Standard #3: Planning
The student teacher's lesson plans are carefully written and detailed, noting content and skills objectives, describing activities, and noting special learning and diversity needs where appropriate. Lessons exhibit clearly focused, sensible connections from one to the next, and are designed topromote construction of knowledge by students. The student teacher takes time to explain lesson objectives to student and, using a variety of strategies, checks that students are clear about what they are doing and why they are doing it.
Standard #3: Reflection
Organization and routine are critical to my work as an educator and most certainly, life in general. While we were discussing our lessons and generating ideas, I was sure to put our thoughts on paper to ensure an easier transition to the lesson plan format. On the lesson plan, I would create an agenda listing all that we planned to do, including how long that would take and the times at which we should be transitioning activities, adding details when necessary. We also created a list of accordion activities which we would use for both filling time when necessary as well as differentiating instruction in the case that a student was either not challenged enough, or was having a hard time comprehending instruction. Some of these accordions included additional questions to further investigate a topic as well as articles on the American Dream which students could read and respond to.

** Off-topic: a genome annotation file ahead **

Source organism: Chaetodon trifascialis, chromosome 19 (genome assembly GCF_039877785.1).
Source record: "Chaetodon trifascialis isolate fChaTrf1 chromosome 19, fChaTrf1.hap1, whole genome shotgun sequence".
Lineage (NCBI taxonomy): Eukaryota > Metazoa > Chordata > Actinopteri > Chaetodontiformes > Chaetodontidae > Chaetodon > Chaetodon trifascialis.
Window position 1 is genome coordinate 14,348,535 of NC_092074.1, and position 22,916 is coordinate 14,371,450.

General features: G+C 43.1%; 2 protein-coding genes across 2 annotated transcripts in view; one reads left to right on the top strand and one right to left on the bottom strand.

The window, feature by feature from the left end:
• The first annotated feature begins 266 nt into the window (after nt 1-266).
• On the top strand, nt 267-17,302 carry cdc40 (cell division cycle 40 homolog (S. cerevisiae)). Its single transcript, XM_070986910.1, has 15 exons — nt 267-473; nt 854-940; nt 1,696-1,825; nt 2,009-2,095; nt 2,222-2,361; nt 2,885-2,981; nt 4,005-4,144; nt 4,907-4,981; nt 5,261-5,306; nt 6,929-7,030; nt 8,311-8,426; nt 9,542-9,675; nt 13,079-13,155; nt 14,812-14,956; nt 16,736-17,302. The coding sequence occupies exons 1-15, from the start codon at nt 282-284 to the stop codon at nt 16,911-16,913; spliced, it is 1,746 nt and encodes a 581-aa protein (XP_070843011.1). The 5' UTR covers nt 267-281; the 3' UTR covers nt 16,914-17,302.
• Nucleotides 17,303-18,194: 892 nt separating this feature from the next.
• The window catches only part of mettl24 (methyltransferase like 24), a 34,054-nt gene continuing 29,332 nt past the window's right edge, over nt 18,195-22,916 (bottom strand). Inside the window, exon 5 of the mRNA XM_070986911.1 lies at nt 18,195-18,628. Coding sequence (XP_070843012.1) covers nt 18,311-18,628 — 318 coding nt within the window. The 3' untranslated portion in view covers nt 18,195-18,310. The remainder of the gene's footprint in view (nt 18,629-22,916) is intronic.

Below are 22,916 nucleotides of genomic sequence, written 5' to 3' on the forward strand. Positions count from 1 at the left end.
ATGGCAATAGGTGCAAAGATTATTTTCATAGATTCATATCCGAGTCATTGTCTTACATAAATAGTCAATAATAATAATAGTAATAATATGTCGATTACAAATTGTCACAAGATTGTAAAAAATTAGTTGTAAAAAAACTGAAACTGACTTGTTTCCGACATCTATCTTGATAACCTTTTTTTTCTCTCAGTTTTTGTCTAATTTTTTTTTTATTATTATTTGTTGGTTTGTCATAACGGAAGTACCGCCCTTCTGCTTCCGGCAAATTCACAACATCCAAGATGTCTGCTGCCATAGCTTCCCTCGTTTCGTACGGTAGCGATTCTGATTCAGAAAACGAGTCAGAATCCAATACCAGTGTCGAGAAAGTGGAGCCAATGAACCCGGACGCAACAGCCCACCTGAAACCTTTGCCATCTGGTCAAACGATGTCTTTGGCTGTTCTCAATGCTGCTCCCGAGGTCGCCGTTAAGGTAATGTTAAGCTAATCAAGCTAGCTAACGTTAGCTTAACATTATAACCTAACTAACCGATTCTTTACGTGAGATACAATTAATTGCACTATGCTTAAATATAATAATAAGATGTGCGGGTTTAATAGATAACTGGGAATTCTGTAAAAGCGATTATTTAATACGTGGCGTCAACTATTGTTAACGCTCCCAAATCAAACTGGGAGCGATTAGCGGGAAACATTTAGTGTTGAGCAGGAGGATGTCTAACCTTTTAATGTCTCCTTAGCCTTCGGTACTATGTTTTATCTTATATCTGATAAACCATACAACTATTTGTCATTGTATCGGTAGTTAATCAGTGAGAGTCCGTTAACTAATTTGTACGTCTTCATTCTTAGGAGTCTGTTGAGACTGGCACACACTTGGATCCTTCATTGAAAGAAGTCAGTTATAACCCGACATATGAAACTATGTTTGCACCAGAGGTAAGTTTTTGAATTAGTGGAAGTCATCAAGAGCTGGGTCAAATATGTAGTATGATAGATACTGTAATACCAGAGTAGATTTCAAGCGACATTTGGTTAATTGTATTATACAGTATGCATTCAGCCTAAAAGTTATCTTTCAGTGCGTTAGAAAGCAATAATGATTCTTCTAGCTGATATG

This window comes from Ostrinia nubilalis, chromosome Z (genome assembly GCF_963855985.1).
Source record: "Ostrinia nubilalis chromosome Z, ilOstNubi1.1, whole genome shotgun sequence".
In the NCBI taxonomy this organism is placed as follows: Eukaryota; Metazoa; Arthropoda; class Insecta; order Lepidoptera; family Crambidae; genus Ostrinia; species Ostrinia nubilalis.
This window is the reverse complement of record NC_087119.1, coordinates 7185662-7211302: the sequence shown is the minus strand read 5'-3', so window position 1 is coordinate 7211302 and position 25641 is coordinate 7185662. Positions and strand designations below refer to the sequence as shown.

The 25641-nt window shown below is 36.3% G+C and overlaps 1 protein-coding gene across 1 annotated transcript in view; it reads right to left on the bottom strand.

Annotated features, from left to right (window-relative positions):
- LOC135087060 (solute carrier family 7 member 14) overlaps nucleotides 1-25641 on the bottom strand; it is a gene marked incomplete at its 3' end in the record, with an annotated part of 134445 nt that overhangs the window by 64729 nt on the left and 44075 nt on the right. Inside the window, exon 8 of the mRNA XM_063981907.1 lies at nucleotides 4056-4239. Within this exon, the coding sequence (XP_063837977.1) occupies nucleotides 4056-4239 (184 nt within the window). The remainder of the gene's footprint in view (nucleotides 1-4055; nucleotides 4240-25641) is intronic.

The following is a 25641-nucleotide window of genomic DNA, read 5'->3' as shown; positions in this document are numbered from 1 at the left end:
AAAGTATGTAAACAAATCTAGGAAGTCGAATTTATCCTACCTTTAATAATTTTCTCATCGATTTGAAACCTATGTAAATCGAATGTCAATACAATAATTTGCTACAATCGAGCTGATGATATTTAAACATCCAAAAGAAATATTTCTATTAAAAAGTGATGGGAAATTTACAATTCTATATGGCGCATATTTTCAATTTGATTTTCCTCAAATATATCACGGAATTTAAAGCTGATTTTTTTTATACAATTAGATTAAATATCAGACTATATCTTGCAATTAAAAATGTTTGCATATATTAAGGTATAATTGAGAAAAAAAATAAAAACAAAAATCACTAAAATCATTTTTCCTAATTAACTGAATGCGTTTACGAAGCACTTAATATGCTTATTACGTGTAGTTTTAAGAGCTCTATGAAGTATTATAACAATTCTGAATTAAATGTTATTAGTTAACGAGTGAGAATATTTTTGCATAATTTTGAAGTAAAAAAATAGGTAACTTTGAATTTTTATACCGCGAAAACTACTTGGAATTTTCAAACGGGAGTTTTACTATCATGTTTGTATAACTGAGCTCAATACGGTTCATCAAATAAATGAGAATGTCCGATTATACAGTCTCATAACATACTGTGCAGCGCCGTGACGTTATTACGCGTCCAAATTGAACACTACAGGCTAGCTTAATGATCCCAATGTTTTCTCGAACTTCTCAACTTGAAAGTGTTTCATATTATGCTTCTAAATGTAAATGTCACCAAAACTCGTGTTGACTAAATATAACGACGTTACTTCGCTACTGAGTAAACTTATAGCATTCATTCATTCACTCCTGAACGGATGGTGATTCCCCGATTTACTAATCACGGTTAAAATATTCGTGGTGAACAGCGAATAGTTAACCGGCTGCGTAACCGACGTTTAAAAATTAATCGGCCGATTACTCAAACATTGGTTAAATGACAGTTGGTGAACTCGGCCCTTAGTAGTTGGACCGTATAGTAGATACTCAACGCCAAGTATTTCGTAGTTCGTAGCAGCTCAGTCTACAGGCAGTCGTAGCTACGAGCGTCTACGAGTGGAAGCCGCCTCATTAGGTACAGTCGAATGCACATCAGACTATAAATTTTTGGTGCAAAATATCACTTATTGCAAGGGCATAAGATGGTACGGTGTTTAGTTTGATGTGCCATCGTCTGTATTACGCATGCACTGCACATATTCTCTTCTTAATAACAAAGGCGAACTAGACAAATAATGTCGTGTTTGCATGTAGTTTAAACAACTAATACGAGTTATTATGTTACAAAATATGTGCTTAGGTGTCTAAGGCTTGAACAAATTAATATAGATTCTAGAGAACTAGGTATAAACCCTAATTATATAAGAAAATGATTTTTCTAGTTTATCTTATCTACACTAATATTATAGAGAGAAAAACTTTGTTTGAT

One way which I added to our planning routine was to create an array of skills which we could draw upon to either check comprehension or gain attention. Some of these were in the objectives while others were on a mental checklist. These included thumbs up/thumbs down, five fingers, and eyes up. It was a nice way to involve all students, even if they didn’t speak up, they were at least able to share their opinion in nonverbal ways.
A goal that I have is to better my understanding of working with special learners with diverse needs. We had a couple students in particular who either had specific learning disabilities or were well behind grade level. It was difficult to find activities that would be comprehensible for these students but still challenge our most advanced students. I would like to improve my understanding of students’ needs and understandings and to make sure that my class and approachable for all.